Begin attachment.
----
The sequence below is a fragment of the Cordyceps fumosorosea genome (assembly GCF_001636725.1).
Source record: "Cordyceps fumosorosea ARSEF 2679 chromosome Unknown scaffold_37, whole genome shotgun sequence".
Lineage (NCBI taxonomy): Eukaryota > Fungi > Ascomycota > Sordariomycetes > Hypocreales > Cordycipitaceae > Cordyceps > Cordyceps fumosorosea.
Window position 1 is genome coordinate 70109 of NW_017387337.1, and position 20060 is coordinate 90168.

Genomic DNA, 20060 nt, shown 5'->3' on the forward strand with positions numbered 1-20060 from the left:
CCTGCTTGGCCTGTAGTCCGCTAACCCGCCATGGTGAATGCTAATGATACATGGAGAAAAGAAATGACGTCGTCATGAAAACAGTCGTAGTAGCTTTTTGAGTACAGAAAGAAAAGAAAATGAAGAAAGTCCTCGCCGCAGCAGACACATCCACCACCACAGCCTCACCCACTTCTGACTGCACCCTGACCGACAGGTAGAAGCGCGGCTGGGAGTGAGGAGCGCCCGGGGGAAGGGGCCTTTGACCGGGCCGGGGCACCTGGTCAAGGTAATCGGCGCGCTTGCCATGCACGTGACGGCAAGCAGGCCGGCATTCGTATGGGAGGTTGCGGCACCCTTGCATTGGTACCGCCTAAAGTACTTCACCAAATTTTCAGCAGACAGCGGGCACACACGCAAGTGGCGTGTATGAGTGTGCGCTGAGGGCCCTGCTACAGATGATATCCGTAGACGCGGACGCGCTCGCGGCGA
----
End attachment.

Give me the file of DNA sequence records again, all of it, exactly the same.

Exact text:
The sequence below is a fragment of the Cordyceps fumosorosea genome (assembly GCF_001636725.1).
Source record: "Cordyceps fumosorosea ARSEF 2679 chromosome Unknown scaffold_37, whole genome shotgun sequence".
Lineage (NCBI taxonomy): Eukaryota > Fungi > Ascomycota > Sordariomycetes > Hypocreales > Cordycipitaceae > Cordyceps > Cordyceps fumosorosea.
Window position 1 is genome coordinate 70109 of NW_017387337.1, and position 20060 is coordinate 90168.

Genomic DNA, 20060 nt, shown 5'->3' on the forward strand with positions numbered 1-20060 from the left:
CCTGCTTGGCCTGTAGTCCGCTAACCCGCCATGGTGAATGCTAATGATACATGGAGAAAAGAAATGACGTCGTCATGAAAACAGTCGTAGTAGCTTTTTGAGTACAGAAAGAAAAGAAAATGAAGAAAGTCCTCGCCGCAGCAGACACATCCACCACCACAGCCTCACCCACTTCTGACTGCACCCTGACCGACAGGTAGAAGCGCGGCTGGGAGTGAGGAGCGCCCGGGGGAAGGGGCCTTTGACCGGGCCGGGGCACCTGGTCAAGGTAATCGGCGCGCTTGCCATGCACGTGACGGCAAGCAGGCCGGCATTCGTATGGGAGGTTGCGGCACCCTTGCATTGGTACCGCCTAAAGTACTTCACCAAATTTTCAGCAGACAGCGGGCACACACGCAAGTGGCGTGTATGAGTGTGCGCTGAGGGCCCTGCTACAGATGATATCCGTAGACGCGGACGCGCTCGCGGCGA